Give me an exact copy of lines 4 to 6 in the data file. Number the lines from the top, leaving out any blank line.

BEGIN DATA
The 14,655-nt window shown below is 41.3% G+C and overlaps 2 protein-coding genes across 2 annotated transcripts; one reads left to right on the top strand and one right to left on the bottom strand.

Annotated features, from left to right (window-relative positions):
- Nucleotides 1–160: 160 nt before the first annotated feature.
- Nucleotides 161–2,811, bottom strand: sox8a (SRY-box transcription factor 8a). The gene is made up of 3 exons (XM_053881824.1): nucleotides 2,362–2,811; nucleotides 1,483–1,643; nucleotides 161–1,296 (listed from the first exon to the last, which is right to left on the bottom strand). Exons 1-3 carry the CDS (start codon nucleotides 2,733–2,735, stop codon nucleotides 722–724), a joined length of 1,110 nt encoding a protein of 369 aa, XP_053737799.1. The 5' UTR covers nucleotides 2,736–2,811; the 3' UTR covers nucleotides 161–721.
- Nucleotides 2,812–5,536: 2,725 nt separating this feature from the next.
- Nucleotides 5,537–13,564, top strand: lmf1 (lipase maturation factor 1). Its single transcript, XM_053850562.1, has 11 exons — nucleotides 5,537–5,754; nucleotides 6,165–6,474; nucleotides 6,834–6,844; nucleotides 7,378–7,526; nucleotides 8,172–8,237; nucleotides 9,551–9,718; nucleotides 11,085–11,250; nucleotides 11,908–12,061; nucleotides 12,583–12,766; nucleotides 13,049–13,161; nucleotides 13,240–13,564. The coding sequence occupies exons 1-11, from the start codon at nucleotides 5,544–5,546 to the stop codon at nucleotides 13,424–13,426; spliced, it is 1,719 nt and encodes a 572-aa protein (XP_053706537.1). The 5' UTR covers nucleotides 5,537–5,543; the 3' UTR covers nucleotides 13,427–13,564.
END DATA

- Nucleotides 161–2,811, bottom strand: sox8a (SRY-box transcription factor 8a). The gene is made up of 3 exons (XM_053881824.1): nucleotides 2,362–2,811; nucleotides 1,483–1,643; nucleotides 161–1,296 (listed from the first exon to the last, which is right to left on the bottom strand). Exons 1-3 carry the CDS (start codon nucleotides 2,733–2,735, stop codon nucleotides 722–724), a joined length of 1,110 nt encoding a protein of 369 aa, XP_053737799.1. The 5' UTR covers nucleotides 2,736–2,811; the 3' UTR covers nucleotides 161–721.
- Nucleotides 2,812–5,536: 2,725 nt separating this feature from the next.
- Nucleotides 5,537–13,564, top strand: lmf1 (lipase maturation factor 1). Its single transcript, XM_053850562.1, has 11 exons — nucleotides 5,537–5,754; nucleotides 6,165–6,474; nucleotides 6,834–6,844; nucleotides 7,378–7,526; nucleotides 8,172–8,237; nucleotides 9,551–9,718; nucleotides 11,085–11,250; nucleotides 11,908–12,061; nucleotides 12,583–12,766; nucleotides 13,049–13,161; nucleotides 13,240–13,564. The coding sequence occupies exons 1-11, from the start codon at nucleotides 5,544–5,546 to the stop codon at nucleotides 13,424–13,426; spliced, it is 1,719 nt and encodes a 572-aa protein (XP_053706537.1). The 5' UTR covers nucleotides 5,537–5,543; the 3' UTR covers nucleotides 13,427–13,564.